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QLD Money Held in Trust before Property Settlement - What to Do?

Discussion in 'Family Law Forum' started by Bobby1, 30 October 2015.

  1. Bobby1

    Bobby1 Member

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    Our family home has been sold and because we cannot agree how the money from the sale of the house is to be split, it is being held in trust.

    My husband still refuses to see a solicitor but wants money released to pay of some debt he has incurred. This is before a property settlement and financial agreement has been done.

    Is this possible and how will this affect me if I agree to help him out? Will I be liable for capital gains tax or anything?
     
  2. andre nikatina

    andre nikatina Active Member

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    I am currently in the same situation, so I can shed some light on it from the knowledge I have gained.

    So it's basically up to the judge to make the decision. To be successful, your ex will have to demonstrate that if the judge does allow him to withdraw the funds he wants, that it will not affect your portion of the final distribution.

    So for example, if say there is $100,000 frozen and he is only asking for say $10,000 - $20,000 and having good reasons for it, the judge would be much each easier inclined to release the funds because he would not see a negative impact of what would theoretically be your share, even if it was to be 70-30.

    But if he was to ask for say $50,000 the judge would probably see there is a huge risk that what you might be entitled to at the end is ultimately not available. So if he does allocate any funds to your ex, it just gets deducted at the end from what he was entitled to. So it's essentially like an advance.

    Hope that cleared the issue up.
     
  3. Bobby1

    Bobby1 Member

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    That's great thanks. However it hasn't even got that far ... We were just going to do a financial agreement. If we decide to go down the court route, how long does it take?

    We were going to instruct the solicitor to release the money, thus all we have to fight over is about 20,000 and superannuation split.

    I'm just not sure which way to go
     
  4. sammy01

    sammy01 Well-Known Member

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    Ok, so this is not nice opinion. You are part of a stupid game called divorce. It ain't a nice game. But it is a game of strategy. He wants the money, you want everything settled before you agree to release the money. So refuse to release the money until you have legally binding court orders around all the division of property / assets /superannuation.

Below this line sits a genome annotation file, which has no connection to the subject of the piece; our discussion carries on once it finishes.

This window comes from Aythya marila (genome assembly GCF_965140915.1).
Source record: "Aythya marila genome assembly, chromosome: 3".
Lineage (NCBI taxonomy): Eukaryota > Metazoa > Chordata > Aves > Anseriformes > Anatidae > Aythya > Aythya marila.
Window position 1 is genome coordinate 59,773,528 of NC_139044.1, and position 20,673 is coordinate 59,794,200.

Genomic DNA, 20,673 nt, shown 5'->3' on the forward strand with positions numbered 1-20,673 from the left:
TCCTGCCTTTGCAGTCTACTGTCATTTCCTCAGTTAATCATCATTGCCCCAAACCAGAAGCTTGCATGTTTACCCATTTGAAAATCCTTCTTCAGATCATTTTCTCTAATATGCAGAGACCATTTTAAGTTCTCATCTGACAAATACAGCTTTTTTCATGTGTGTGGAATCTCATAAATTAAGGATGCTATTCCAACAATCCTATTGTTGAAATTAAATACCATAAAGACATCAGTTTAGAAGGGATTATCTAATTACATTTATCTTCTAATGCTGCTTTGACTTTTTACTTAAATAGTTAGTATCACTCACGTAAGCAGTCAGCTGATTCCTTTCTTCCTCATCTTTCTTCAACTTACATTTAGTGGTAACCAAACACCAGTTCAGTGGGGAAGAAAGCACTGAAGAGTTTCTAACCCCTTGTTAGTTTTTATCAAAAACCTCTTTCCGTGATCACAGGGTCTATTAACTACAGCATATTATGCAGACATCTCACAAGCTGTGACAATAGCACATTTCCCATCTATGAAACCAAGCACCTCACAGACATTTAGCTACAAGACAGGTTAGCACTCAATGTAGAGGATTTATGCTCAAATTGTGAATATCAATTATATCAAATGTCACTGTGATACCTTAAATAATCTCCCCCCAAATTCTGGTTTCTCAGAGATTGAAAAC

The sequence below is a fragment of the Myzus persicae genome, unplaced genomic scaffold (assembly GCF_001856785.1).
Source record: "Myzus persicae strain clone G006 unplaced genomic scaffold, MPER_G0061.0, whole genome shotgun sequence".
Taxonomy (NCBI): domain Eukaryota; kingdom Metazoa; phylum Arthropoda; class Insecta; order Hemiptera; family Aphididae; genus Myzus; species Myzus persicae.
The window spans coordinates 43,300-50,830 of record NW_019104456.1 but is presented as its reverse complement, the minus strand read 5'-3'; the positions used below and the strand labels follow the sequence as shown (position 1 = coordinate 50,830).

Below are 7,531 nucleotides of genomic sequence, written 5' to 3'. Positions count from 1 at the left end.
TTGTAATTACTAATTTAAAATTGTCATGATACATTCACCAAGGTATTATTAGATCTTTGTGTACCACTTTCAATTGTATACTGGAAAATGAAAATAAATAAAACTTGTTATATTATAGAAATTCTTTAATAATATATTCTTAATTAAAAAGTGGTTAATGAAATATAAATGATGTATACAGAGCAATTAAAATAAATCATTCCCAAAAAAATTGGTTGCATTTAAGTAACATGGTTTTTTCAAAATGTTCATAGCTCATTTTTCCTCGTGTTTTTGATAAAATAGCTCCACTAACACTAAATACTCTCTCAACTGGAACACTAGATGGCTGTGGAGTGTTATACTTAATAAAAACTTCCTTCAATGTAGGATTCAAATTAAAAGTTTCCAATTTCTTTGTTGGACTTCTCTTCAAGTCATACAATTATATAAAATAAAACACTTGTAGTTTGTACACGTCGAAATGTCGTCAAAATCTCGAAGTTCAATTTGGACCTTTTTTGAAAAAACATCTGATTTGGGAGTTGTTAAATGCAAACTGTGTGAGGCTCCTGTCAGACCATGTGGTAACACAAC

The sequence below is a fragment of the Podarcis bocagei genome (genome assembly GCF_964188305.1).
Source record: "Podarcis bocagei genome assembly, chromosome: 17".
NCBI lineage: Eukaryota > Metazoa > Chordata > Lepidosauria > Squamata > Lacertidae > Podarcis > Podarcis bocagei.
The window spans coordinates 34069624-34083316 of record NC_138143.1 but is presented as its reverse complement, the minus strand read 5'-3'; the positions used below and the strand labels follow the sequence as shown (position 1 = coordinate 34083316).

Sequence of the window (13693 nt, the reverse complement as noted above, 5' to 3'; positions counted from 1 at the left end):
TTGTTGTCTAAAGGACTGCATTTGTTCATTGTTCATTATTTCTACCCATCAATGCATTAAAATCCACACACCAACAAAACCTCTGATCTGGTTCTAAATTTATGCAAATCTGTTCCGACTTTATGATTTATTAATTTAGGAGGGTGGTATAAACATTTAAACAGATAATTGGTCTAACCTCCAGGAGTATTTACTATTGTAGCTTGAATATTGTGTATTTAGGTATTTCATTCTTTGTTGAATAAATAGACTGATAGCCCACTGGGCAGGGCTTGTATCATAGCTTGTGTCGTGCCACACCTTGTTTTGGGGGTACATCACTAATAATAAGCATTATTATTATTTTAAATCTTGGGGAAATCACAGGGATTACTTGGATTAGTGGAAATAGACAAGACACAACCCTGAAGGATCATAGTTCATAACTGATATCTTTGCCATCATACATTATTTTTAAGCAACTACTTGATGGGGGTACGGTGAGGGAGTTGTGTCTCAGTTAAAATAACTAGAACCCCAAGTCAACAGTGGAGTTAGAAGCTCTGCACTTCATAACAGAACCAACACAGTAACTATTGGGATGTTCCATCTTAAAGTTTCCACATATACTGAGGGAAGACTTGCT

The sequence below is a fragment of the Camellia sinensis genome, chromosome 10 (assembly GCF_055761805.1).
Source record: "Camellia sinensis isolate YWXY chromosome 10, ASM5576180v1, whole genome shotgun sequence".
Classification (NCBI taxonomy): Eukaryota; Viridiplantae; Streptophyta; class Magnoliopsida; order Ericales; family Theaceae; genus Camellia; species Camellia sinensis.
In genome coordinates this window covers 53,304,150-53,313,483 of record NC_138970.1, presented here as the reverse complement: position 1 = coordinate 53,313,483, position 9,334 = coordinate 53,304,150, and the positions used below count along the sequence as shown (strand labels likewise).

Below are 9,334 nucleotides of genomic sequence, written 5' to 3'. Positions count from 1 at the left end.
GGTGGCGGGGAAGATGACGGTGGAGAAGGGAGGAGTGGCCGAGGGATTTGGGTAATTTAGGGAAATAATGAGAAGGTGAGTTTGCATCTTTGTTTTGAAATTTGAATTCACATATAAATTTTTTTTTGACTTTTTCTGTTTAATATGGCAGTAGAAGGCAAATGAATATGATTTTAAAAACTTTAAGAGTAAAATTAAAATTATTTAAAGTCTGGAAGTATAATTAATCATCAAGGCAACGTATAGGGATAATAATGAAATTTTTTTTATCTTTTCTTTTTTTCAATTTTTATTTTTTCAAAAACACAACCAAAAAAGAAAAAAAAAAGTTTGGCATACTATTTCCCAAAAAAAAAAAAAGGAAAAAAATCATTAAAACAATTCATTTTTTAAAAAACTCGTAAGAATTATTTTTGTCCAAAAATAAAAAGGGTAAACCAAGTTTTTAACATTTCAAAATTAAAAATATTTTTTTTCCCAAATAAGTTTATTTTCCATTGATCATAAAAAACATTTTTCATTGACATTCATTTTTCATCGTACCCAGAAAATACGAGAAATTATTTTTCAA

Based on the money you're talking about, I think court may be a waste of time. As far as capital gains, don't know, speak to an accountant.

    If there isn't much in superannuation between you and really the only substantial asset is the $20 000 and if you agree about who gets what amount, then really why not get it done and forget about any other division of assets because the grief involved could outweigh the financial cost and the emotional cost?
     
  5. andre nikatina

    andre nikatina Active Member

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    Well I can tell you my experience. I am arguing over about 1 million in assets so it's worth it for me
    .
    So the two issues for you will be,
    1. How much the lawyer will charge and whether its more than what you will get if you're only diving the kind of amounts your describing.
    2. Time - its nearly a 1 year wait from our first day which was a couple of months ago to the next day. If it's only a financial matter and no urgency with kids, violence etc. then it takes a very long time.
     
  6. Bobby1

    Bobby1 Member

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    Thanks .. Total money held in trust is 200,000 and two cars.

    I've asked for $10,000 and he can keep both cars. We have a debt of $10,000 so it sort of equals things out yet I'm still met with deaf ears. He has far more super than I as the homemaker but I just know that's going kick up a stink if I ask to share it.
     
  7. euro666

    euro666 Active Member

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    Super is shared. He knows this already. Don't worry about kicking up a stink. You can just copy/paste the directions "when there is a divorce and how to split"- text and email this to him. Once you are in a divorce, superannuation is part of the asset base. make sure you add it in.
     
  8. Bobby1

    Bobby1 Member

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    Well I got my solicitor to draw up a Financial agreement. Husband agreed to pay half the fees. He's now refused to sign it and wants to start again with a consent order.

    Now my solicitor is now asking for full payment as I put him on hold because I cannot afford the fees. My solicitor has ignored every comment with my instructions to fight for pension... Completely ignores my requests. He hasn't fought for any form of monies for me. Not one bean.

    Think I'm just going to call it quits. Feels like no one is fighting my corner.
     
  9. euro666

    euro666 Active Member

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    Go and see your solicitor and make an appointment. Make a plan of attack. If you do not like the progress of this solicitor, find someone that you can work with and you trust. First visits are normally free anyway and make sure you have a plan. Super is part of the assets, make sure you include this. Take your time also, don't push things too fast as this can only cause frustration, but keep fighting.
     

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